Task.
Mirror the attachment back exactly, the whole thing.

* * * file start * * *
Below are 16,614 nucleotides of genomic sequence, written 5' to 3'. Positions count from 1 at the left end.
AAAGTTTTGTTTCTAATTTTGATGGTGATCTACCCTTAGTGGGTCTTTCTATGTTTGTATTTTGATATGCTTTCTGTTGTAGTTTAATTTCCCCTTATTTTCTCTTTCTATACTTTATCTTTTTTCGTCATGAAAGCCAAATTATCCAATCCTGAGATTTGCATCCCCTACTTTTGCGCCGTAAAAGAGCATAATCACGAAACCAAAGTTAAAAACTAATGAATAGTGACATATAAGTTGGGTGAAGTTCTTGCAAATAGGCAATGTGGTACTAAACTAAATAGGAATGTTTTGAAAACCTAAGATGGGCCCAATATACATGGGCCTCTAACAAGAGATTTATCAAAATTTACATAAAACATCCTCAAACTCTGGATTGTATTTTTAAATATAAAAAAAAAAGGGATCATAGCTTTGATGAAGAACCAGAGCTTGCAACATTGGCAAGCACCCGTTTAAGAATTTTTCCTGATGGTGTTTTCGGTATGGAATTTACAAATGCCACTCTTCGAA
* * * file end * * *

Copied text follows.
Below are 16,614 nucleotides of genomic sequence, written 5' to 3'. Positions count from 1 at the left end.
AAAGTTTTGTTTCTAATTTTGATGGTGATCTACCCTTAGTGGGTCTTTCTATGTTTGTATTTTGATATGCTTTCTGTTGTAGTTTAATTTCCCCTTATTTTCTCTTTCTATACTTTATCTTTTTTCGTCATGAAAGCCAAATTATCCAATCCTGAGATTTGCATCCCCTACTTTTGCGCCGTAAAAGAGCATAATCACGAAACCAAAGTTAAAAACTAATGAATAGTGACATATAAGTTGGGTGAAGTTCTTGCAAATAGGCAATGTGGTACTAAACTAAATAGGAATGTTTTGAAAACCTAAGATGGGCCCAATATACATGGGCCTCTAACAAGAGATTTATCAAAATTTACATAAAACATCCTCAAACTCTGGATTGTATTTTTAAATATAAAAAAAAAAGGGATCATAGCTTTGATGAAGAACCAGAGCTTGCAACATTGGCAAGCACCCGTTTAAGAATTTTTCCTGATGGTGTTTTCGGTATGGAATTTACAAATGCCACTCTTCGAA